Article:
The RSA conference seeks to use lessons from single-tenant data centres to build security into cloud computing infrastructures. But what will happen as the cloud ages, asks Cameron Sturdevant
The RSA conference, held in San Francisco during the week of 1 March, sought to catch the cloud computing wave, while the expo show floor was packed to the gills with vendors wheeling and dealing – primarily in products that relate to the well-known problems of today.
Art Coviello, executive vice president of EMC and president of RSA, made this point in his opening keynote address: “We have a rare opportunity for a ‘do-over’ – to be present at the creation and rollout of this new wave [cloud] of computing with security built in from the get-go.”
I actually hope Coviello is right. The lessons learned from single-tenant data centres were ugly, hard-fought and damaging. It would be great if the price paid for perimeter security, IT governance and some spectacular data breaches – along with the high costs consumers bear in identity recovery – resulted in something that was more suited for business and less prone to aiding and abetting criminal enterprises.
Every year I attend the RSA Conference, I’m impressed with the diversity of vendors, the breadth of industry knowledge and the cleverness of the conference themes. At the same time, I’m always reminded of the intensely competitive relationship of many of the vendors, both large and small.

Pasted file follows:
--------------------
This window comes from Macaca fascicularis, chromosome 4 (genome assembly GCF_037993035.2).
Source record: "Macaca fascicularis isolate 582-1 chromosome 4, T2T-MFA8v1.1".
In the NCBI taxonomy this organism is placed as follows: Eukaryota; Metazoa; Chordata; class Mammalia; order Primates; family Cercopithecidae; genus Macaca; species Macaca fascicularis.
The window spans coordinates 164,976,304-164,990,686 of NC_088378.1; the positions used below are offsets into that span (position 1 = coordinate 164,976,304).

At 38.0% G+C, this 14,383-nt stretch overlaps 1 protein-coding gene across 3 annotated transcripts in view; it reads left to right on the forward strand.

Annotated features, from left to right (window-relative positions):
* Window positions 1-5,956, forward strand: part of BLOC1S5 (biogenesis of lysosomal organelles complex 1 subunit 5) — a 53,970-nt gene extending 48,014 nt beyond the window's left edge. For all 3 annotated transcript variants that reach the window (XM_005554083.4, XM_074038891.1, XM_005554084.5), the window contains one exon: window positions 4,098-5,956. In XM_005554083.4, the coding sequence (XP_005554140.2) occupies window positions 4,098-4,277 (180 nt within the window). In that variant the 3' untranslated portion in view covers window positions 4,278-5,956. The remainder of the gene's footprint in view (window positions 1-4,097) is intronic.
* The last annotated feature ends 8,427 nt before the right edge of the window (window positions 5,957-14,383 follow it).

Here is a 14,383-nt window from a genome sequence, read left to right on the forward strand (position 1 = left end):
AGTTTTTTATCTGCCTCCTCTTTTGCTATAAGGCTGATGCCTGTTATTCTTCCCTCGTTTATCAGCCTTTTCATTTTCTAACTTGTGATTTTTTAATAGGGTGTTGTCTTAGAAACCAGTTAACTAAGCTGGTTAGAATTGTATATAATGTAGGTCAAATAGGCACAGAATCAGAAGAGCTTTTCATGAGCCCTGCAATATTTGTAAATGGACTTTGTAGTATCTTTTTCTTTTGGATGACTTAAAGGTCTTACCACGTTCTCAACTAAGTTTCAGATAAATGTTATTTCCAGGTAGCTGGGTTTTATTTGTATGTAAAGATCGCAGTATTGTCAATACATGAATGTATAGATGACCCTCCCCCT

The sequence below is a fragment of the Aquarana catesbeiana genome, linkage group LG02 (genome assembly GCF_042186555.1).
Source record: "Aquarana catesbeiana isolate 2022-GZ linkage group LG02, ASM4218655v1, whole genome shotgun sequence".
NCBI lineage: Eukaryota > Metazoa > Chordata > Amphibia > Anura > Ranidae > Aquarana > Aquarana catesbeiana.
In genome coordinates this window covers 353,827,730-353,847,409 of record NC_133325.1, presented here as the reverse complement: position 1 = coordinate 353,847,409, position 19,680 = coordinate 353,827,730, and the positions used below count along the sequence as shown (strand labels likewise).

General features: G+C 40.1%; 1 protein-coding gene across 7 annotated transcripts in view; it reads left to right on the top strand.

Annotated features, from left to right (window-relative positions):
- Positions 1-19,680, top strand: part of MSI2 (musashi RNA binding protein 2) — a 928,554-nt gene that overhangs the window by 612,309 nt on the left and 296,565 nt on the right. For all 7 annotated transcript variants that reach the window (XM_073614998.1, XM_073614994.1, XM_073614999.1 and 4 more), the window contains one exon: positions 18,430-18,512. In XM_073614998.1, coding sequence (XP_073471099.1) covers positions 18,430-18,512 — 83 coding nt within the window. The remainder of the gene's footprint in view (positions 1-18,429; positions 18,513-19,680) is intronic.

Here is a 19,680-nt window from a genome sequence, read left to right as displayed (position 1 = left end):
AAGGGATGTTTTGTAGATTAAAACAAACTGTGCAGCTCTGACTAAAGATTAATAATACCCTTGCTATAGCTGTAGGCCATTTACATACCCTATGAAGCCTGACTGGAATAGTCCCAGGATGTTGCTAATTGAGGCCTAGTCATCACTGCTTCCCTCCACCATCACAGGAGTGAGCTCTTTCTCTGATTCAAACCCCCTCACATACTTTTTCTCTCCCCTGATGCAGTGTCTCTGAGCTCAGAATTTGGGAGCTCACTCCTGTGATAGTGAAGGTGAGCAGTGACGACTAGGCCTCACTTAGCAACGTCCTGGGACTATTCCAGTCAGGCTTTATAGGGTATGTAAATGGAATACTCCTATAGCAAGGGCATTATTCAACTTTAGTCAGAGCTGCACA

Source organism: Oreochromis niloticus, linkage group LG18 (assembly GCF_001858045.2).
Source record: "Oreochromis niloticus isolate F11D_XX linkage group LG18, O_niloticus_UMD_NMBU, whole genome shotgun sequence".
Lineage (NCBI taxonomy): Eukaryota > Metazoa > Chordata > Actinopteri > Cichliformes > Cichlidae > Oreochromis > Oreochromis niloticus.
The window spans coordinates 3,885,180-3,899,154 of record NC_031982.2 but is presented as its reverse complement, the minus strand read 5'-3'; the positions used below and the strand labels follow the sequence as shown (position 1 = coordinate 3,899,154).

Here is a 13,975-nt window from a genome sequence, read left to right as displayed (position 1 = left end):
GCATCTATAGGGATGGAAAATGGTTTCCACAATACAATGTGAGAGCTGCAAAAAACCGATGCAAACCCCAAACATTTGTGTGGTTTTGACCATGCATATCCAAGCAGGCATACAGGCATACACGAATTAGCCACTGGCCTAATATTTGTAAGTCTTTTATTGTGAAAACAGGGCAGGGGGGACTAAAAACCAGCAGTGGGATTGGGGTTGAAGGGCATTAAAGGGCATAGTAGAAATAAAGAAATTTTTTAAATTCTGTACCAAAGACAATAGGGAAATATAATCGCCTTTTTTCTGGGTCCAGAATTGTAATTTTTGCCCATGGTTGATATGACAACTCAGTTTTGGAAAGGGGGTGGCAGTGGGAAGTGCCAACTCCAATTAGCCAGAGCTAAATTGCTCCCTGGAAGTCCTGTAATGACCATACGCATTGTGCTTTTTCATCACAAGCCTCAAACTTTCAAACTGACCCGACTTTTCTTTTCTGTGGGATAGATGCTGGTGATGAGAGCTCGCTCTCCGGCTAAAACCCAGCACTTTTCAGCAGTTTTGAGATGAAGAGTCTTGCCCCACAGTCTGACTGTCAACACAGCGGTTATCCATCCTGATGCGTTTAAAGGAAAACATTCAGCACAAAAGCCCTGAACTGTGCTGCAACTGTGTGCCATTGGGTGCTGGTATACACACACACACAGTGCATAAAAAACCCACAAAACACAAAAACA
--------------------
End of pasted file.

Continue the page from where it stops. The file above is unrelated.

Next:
This year was no different, and as an outside observer, I can say that despite the calls for cooperation and “let’s all make this more secure,” IT managers must be just as vigilant this year as last when it comes to evaluating vendor claims. With that said, I was struck by the role that EMC, the owner of both RSA and VMware, is playing in creating – let me call it a “vendor open” environment in which to incubate secure cloud development.
Both Microsoft and Symantec, fierce competitors in various arenas with EMC companies, were part of the opening day keynote extravaganza. It is just possible that the right blend of technical smarts that I saw at the RSA conference sessions and business opportunity may coincide with the greater-good do-over Coviello spoke about.
Physical to Virtual, but Still Physical
At the RSA conference, I was struck by the increasing number of sessions and products aimed at fully integrating physical and virtual infrastructure. My chief concern with the cloud computing marketing messages is that IT managers are told they can put applications into a hosted infrastructure and then sit back as the productivity payoff washes over them. Virtual systems, no matter how insulated from the customer, still run on physical systems.
The IT industry has learned a great deal about managing and monitoring physical systems, and this is a great do-over opportunity for cloud computing. I can’t imagine a greater service to users than leveraging what we’ve learned about defense in-depth and applying it to multi-tenant physical data centres that host cloud services.
But the recognition that clouds run on physical infrastructure left me wondering: What will happen as the cloud ages? This is one question that I didn’t see addressed at the conference. I know what the pat answer is from cloud application providers: “Don’t worry your pretty little head about that! We just continually upgrade and secure all the physical equipment so that you only have to worry about paying your monthly utility bill.”
But I think the reality will be a bit more complicated. Given the historic opportunity for a security (and, quite frankly, a monitoring and management) do-over, I hope that the RSA conference participants are able to look up from their quarterly financial performance reports to consider the ramifications of what I’ll call the “cloud life cycle.”